Regulating Corporate Human Rights Violations: Humanizing Business
REGULATING CORPORATE HUMAN RIGHTS VIOLATIONS: HUMANIZING BUSINESS, London; New York: Routledge, 2012, ISBN 978-0-415-66821-7
Posted: 10 Apr 2012
Date Written: April 5, 2012
The quest to establish an effective regulatory mechanism of corporate human rights responsibility gained a special momentum in the 21st century with the launch of the Global Compact in 2000, the revision of the ILO Tripartite Deceleration in 2000, the drafting of the Human Rights Norms in 2003, the 2011 update of the OECD Guidelines, and the adoption of the Guiding Principles on Business and Human Rights in 2011. However, despite these efforts, no robust regulatory mechanism is in sight to provide effective remedies to victims of corporate human rights abuses. Taking Bhopal gas leak as a case study, this book critically reviews seven representative regulatory initiatives and highlights a three-fold deficiency of the existing regulatory framework: the framework offers weak rationales for compliance, does not prescribe clear human rights standards, and is supported by an undeveloped enforcement mechanism.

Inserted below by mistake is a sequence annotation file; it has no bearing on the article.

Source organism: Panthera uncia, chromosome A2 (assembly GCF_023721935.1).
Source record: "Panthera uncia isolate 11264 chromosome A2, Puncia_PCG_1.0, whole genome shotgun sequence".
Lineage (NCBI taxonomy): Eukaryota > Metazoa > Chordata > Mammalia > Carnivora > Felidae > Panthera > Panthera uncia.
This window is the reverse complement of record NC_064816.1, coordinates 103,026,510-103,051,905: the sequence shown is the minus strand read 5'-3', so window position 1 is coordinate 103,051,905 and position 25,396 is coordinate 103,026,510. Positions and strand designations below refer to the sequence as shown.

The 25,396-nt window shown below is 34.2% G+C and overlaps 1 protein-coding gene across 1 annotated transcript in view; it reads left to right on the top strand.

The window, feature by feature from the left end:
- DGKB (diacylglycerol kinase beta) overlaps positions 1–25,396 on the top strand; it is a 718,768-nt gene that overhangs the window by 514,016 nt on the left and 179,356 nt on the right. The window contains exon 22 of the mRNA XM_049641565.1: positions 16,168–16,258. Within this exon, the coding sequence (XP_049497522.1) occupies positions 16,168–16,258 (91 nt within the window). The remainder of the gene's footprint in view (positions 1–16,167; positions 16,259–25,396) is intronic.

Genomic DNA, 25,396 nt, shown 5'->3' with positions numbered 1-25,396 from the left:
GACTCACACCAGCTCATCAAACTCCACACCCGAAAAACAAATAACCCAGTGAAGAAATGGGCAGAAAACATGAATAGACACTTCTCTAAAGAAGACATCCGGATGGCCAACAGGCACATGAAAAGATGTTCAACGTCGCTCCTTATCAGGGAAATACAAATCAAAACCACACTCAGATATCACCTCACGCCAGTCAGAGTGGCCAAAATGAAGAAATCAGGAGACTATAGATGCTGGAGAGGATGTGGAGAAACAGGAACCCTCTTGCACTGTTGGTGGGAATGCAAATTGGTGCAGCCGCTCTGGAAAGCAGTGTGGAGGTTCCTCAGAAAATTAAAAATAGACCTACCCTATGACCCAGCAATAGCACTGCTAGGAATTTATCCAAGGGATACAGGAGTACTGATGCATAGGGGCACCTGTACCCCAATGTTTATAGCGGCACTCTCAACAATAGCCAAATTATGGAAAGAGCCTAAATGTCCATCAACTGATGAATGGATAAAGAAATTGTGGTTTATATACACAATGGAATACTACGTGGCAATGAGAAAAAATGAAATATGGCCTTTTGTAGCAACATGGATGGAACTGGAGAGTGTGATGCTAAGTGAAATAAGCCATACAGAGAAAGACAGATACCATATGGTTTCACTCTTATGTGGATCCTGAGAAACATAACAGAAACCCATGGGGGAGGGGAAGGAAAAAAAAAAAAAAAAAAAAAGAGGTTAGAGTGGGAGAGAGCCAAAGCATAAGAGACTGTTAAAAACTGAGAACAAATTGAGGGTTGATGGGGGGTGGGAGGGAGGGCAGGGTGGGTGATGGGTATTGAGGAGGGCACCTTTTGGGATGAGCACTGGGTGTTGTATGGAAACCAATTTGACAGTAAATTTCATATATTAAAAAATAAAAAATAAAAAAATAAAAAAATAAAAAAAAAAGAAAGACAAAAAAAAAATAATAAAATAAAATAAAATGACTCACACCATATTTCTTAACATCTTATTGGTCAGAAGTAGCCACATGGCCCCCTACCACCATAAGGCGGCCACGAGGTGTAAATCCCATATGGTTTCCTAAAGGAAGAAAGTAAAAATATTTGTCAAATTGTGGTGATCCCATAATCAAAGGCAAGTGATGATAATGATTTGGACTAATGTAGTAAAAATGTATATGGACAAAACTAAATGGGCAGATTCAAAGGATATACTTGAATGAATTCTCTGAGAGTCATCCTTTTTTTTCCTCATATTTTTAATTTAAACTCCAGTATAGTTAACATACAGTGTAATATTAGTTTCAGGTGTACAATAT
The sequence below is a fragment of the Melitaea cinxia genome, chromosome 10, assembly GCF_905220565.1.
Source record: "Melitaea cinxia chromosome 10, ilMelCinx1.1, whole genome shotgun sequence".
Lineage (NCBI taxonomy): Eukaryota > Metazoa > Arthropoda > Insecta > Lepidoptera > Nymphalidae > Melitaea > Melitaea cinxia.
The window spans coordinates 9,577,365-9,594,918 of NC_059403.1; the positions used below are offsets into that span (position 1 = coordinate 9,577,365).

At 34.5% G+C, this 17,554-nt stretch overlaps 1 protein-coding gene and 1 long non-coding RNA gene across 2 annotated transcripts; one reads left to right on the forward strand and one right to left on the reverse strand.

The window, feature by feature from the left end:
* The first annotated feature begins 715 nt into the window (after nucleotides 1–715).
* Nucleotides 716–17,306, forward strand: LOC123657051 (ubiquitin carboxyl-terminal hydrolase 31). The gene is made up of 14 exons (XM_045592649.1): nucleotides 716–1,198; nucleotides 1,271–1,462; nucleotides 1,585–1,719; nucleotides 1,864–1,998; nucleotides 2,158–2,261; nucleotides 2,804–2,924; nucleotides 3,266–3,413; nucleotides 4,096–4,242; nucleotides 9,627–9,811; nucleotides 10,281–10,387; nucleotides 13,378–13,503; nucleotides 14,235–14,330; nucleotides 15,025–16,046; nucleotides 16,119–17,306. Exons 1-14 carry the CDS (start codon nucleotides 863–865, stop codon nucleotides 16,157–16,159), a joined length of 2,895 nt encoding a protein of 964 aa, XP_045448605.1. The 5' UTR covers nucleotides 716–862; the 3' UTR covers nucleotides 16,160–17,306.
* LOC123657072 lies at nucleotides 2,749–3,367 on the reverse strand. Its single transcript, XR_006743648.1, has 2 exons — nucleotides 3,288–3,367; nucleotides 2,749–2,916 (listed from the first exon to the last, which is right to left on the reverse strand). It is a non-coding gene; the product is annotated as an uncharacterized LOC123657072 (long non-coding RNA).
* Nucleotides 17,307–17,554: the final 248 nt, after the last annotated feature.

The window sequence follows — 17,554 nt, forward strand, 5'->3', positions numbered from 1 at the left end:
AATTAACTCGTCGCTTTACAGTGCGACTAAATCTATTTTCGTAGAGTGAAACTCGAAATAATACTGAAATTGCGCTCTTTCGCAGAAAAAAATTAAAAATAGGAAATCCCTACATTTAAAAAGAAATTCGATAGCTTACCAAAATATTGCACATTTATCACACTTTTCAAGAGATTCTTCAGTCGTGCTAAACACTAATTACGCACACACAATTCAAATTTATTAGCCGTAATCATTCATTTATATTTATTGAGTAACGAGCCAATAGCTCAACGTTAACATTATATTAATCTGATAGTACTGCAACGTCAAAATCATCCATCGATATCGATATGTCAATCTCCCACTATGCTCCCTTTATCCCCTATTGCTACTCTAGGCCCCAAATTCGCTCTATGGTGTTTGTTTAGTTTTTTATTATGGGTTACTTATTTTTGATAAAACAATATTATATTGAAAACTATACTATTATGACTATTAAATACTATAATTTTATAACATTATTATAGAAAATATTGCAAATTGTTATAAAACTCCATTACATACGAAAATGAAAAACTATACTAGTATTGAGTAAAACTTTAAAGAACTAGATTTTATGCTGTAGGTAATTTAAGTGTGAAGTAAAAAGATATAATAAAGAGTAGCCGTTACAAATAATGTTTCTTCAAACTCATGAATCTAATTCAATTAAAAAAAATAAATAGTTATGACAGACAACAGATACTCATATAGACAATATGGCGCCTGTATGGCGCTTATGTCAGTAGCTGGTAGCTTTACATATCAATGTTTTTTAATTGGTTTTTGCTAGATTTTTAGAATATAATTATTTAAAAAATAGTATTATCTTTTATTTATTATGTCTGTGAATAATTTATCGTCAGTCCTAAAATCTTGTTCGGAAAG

The book confronts the ‘why’, ‘what’ and ‘how’ challenges to the goal of humanizing business (i.e., why should companies have human rights responsibilities, what are these responsibilities, and how to ensure that companies comply with their responsibilities) and canvasses an integrated theory of regulation to overcome the obstacles experienced in holding multinational corporations accountable for human rights violations.
Keywords: business and human rights, corporate governance, humanizing business, Bhopal gas disaster, how to behave in 'Rome', just profit or just profit, regulation of MNCs, integrated theory of regulation, updated OECD guidelines, guiding principles on business and human rights
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